While with the organization, he also sat on the National Commission on Social Security Reform and was board chairman of Hutzler Brothers Co., a now-defunct Baltimore-based department store chain. His second wife was the widow of the store's onetime president.
Alexander Buel Trowbridge Jr. was born in Englewood, New Jersey, on December 12, 1929. He was a graduate of Phillips Academy, a boarding school in Andover, Massachusetts, and of Princeton University.
He was a Marine Corps veteran of the Korean War and was a recipient of the Bronze Star. He also served briefly in the Central Intelligence Agency before starting a career in the petroleum industry.
After resigning from the manufacturers' association, he founded a business consulting firm. He also sat on several corporate boards, including with Gillette Co., New England Mutual Life Insurance Co., Waste Management Inc., Sunoco and Harris Corp.
He was a trustee of the Marine Corps University Foundation and the Aspen Institute, a nonprofit organization that conducts seminars and policy programs.
His marriage to Nancey Horst Trowbridge ended in divorce.
Survivors include his wife of 25 years, Eleanor Kann Hutzler “Ellie” Trowbridge of Washington; three children from his first marriage, Stephen C. Trowbridge of Dallas, Corrin S. Trowbridge of Redwood City, Calif., and Kimberly Parent of Greenwich, Conn.; two stepchildren, Barbara Verdaguer of Mousterlin, France, and Charles Hutzler of Beijing; a sister, Julie Cullen of Brooklin, Maine; a stepsister, Joya Cox of McLean; and nine grandchildren.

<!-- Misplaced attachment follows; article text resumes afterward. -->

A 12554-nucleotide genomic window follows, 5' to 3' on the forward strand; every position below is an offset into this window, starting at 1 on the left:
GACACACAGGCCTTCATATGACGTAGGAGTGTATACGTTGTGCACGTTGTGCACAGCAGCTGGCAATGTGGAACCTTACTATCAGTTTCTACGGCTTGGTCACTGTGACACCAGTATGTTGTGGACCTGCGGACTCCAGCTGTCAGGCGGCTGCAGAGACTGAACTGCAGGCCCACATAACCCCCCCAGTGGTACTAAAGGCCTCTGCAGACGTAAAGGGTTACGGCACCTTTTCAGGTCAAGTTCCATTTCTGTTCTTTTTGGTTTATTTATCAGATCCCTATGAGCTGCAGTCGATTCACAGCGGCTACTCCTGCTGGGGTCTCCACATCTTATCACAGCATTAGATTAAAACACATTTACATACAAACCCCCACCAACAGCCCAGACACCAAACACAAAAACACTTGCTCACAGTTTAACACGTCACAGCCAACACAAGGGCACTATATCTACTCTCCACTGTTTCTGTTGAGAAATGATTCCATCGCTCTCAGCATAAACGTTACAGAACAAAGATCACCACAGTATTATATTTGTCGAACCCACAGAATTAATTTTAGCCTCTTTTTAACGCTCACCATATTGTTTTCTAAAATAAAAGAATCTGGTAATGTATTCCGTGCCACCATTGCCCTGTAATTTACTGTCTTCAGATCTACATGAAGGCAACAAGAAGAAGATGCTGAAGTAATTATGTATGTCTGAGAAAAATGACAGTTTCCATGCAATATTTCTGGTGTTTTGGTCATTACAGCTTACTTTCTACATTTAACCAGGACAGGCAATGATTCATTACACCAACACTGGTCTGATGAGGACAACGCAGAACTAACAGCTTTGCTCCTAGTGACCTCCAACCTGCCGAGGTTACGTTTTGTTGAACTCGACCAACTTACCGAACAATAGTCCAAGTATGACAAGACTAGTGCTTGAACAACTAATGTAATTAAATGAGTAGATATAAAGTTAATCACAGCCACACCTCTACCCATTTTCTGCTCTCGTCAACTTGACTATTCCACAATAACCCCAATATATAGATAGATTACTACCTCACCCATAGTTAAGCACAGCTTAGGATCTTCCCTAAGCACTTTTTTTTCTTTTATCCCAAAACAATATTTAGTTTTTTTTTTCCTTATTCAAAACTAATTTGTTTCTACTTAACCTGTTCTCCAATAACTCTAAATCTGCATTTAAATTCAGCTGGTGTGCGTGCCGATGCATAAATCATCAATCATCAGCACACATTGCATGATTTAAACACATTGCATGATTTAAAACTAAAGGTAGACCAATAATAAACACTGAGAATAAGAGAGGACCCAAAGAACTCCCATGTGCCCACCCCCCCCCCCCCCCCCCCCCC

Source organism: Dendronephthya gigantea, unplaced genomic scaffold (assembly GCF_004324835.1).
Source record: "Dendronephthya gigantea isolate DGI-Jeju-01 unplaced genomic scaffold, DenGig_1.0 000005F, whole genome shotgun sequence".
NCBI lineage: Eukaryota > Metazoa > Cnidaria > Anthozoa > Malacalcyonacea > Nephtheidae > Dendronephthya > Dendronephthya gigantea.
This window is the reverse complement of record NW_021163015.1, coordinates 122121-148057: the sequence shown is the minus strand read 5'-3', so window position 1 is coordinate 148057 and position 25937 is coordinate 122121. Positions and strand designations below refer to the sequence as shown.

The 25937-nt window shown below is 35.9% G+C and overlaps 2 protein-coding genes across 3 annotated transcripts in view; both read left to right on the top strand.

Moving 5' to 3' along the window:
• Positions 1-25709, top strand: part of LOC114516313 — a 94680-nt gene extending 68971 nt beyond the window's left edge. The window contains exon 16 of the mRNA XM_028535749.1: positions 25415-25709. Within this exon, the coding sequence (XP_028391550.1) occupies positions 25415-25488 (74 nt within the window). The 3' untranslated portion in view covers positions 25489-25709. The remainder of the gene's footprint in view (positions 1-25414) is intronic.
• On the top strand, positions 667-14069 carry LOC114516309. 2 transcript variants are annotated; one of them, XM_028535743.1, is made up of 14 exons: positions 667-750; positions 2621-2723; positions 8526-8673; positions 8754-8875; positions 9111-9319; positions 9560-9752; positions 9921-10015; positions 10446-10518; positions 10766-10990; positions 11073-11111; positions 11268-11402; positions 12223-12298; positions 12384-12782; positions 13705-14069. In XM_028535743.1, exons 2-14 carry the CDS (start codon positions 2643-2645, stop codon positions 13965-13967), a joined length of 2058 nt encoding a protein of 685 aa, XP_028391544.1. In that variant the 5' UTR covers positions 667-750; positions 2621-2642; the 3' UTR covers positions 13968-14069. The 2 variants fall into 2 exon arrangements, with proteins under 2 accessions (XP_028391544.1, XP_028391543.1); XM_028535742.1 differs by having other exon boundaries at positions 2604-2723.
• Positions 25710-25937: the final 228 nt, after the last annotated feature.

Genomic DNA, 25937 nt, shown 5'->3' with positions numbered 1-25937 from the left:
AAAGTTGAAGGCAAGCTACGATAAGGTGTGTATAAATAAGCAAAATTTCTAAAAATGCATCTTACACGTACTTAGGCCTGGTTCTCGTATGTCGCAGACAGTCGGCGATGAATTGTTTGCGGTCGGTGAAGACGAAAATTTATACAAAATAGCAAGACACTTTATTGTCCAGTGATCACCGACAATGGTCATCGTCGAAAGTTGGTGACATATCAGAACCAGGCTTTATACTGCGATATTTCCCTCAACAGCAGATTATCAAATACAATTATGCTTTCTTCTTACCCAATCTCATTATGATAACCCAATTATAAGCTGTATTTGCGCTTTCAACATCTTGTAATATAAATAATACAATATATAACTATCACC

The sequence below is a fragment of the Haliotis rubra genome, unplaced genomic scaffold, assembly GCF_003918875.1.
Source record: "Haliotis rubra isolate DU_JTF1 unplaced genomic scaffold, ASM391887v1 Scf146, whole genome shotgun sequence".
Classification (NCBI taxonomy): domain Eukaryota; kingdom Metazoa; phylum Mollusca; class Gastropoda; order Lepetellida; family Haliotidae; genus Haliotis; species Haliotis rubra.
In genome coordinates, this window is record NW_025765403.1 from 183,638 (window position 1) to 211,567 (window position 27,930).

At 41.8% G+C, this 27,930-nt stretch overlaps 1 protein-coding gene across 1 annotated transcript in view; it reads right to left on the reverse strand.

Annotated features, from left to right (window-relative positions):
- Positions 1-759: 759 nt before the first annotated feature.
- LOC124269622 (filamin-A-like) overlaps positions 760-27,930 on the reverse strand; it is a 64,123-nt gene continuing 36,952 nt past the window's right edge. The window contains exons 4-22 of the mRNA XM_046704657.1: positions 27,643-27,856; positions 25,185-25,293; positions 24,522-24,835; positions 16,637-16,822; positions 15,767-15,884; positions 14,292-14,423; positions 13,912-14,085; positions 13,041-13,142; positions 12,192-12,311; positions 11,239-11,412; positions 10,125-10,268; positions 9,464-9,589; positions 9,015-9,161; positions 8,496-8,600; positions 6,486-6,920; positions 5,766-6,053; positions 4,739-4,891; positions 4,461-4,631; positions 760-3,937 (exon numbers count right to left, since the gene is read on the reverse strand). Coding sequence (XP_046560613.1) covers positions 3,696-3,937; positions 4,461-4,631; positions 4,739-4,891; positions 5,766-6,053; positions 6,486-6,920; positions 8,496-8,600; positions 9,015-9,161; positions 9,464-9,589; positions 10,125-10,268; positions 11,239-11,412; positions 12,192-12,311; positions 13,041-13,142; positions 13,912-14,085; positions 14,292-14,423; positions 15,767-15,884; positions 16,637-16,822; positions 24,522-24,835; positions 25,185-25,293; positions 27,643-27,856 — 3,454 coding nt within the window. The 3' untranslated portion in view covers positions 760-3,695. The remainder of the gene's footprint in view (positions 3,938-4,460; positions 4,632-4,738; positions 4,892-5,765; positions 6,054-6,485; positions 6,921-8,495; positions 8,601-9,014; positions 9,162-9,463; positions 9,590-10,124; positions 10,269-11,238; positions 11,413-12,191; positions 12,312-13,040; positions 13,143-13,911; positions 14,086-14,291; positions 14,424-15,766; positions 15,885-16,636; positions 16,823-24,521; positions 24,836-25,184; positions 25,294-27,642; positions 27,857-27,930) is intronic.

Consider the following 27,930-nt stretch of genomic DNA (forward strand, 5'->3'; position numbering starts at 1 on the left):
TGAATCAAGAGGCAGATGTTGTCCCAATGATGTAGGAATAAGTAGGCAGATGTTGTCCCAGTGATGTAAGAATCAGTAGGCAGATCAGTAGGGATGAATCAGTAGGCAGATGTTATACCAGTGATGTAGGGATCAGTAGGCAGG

TROWBRIDGE, ALEXANDER B
On Thursday, April 27, 2006, of Washington, DC. He is survived by his wife Eleanor Kann Hutzler Trowbridge; a sister Julie Cullen of Brooklin, Maine; a stepsister Joya Cox of McLean, Virginia; three children from his first marriage, Stephen Chamberlain Trowbridge of Dallas, Texas, Corrin Scott Trowbridge of Redwood City, California, Kimberly Trowbridge Parent of Greenwich, Connecticut; two stepchildren, Barbara Verdaguer of Mousterlin, France, Charles Hutzler of Beijing, China; and nine grandchildren.
On Sunday April 30 and Monday, May 1, friends may visit with the family at home between 2 p.m. and 5 p.m. Interment at Arlington National Cemetery will be private. Friends and relatives are invited to celebrate his life at a memorial service and reception on Thursday, May 25, 2006 at 11 a.m. at Washington National Cathedral, Massachusetts and Wisconsin Avenues, N.W. In lieu of flowers, memorial contributions may be made to The Washington Tennis and Education Foundation, The World Wildlife Fund or The Marine Corps University Foundation.
TROWBRIDGE, ALEXANDER B
MAJ US MARINE CORPS
- DATE OF BIRTH: 12/12/1929
- DATE OF DEATH: 04/27/2006
- BURIED AT: SECTION 8-N3 ROW 12 SITE 5
- ARLINGTON NATIONAL CEMETERY
Michael Robert Patterson was born in Arlington and is the son of a former officer of the US Army. So it was no wonder that sooner or later his interests drew him to American history and especially to American military history. Many of his articles can be found on renowned portals like the New York Times, Washingtonpost or Wikipedia.
Reviewed by: Michael Howard